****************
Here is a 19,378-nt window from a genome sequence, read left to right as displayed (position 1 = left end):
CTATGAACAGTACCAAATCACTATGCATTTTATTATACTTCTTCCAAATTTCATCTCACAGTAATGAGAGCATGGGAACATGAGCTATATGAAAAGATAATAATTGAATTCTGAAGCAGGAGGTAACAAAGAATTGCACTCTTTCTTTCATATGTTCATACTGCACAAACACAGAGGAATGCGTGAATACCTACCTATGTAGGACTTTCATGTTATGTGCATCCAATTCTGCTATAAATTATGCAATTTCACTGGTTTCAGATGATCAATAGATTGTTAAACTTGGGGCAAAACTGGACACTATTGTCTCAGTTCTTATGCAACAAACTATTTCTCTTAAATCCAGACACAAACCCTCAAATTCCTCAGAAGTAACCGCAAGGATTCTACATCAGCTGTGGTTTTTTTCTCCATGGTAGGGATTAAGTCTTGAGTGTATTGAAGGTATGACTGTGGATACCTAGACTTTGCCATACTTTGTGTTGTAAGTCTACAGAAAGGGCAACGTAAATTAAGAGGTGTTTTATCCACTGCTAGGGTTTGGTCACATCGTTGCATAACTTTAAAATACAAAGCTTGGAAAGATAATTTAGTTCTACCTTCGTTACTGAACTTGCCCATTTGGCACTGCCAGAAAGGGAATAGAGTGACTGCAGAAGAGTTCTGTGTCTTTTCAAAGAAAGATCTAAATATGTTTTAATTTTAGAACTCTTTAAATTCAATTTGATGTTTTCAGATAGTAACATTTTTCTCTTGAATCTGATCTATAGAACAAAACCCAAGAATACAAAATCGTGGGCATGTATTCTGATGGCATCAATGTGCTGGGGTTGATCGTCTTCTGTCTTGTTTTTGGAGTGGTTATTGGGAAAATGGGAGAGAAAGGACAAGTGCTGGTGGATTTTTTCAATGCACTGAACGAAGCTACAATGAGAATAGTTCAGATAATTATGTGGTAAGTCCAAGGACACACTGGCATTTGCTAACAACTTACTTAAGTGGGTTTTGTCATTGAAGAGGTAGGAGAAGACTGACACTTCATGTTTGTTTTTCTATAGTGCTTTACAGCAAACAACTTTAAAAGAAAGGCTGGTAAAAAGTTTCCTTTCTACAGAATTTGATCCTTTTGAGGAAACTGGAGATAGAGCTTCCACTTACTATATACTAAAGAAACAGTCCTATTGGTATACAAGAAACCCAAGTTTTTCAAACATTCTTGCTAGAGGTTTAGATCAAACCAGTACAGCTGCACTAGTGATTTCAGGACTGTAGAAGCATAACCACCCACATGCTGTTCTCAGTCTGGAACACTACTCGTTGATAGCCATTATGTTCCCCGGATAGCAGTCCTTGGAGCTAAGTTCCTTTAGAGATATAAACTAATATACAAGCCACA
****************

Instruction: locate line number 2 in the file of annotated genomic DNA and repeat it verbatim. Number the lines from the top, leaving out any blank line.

CTATGAACAGTACCAAATCACTATGCATTTTATTATACTTCTTCCAAATTTCATCTCACAGTAATGAGAGCATGGGAACATGAGCTATATGAAAAGATAATAATTGAATTCTGAAGCAGGAGGTAACAAAGAATTGCACTCTTTCTTTCATATGTTCATACTGCACAAACACAGAGGAATGCGTGAATACCTACCTATGTAGGACTTTCATGTTATGTGCATCCAATTCTGCTATAAATTATGCAATTTCACTGGTTTCAGATGATCAATAGATTGTTAAACTTGGGGCAAAACTGGACACTATTGTCTCAGTTCTTATGCAACAAACTATTTCTCTTAAATCCAGACACAAACCCTCAAATTCCTCAGAAGTAACCGCAAGGATTCTACATCAGCTGTGGTTTTTTTCTCCATGGTAGGGATTAAGTCTTGAGTGTATTGAAGGTATGACTGTGGATACCTAGACTTTGCCATACTTTGTGTTGTAAGTCTACAGAAAGGGCAACGTAAATTAAGAGGTGTTTTATCCACTGCTAGGGTTTGGTCACATCGTTGCATAACTTTAAAATACAAAGCTTGGAAAGATAATTTAGTTCTACCTTCGTTACTGAACTTGCCCATTTGGCACTGCCAGAAAGGGAATAGAGTGACTGCAGAAGAGTTCTGTGTCTTTTCAAAGAAAGATCTAAATATGTTTTAATTTTAGAACTCTTTAAATTCAATTTGATGTTTTCAGATAGTAACATTTTTCTCTTGAATCTGATCTATAGAACAAAACCCAAGAATACAAAATCGTGGGCATGTATTCTGATGGCATCAATGTGCTGGGGTTGATCGTCTTCTGTCTTGTTTTTGGAGTGGTTATTGGGAAAATGGGAGAGAAAGGACAAGTGCTGGTGGATTTTTTCAATGCACTGAACGAAGCTACAATGAGAATAGTTCAGATAATTATGTGGTAAGTCCAAGGACACACTGGCATTTGCTAACAACTTACTTAAGTGGGTTTTGTCATTGAAGAGGTAGGAGAAGACTGACACTTCATGTTTGTTTTTCTATAGTGCTTTACAGCAAACAACTTTAAAAGAAAGGCTGGTAAAAAGTTTCCTTTCTACAGAATTTGATCCTTTTGAGGAAACTGGAGATAGAGCTTCCACTTACTATATACTAAAGAAACAGTCCTATTGGTATACAAGAAACCCAAGTTTTTCAAACATTCTTGCTAGAGGTTTAGATCAAACCAGTACAGCTGCACTAGTGATTTCAGGACTGTAGAAGCATAACCACCCACATGCTGTTCTCAGTCTGGAACACTACTCGTTGATAGCCATTATGTTCCCCGGATAGCAGTCCTTGGAGCTAAGTTCCTTTAGAGATATAAACTAATATACAAGCCACA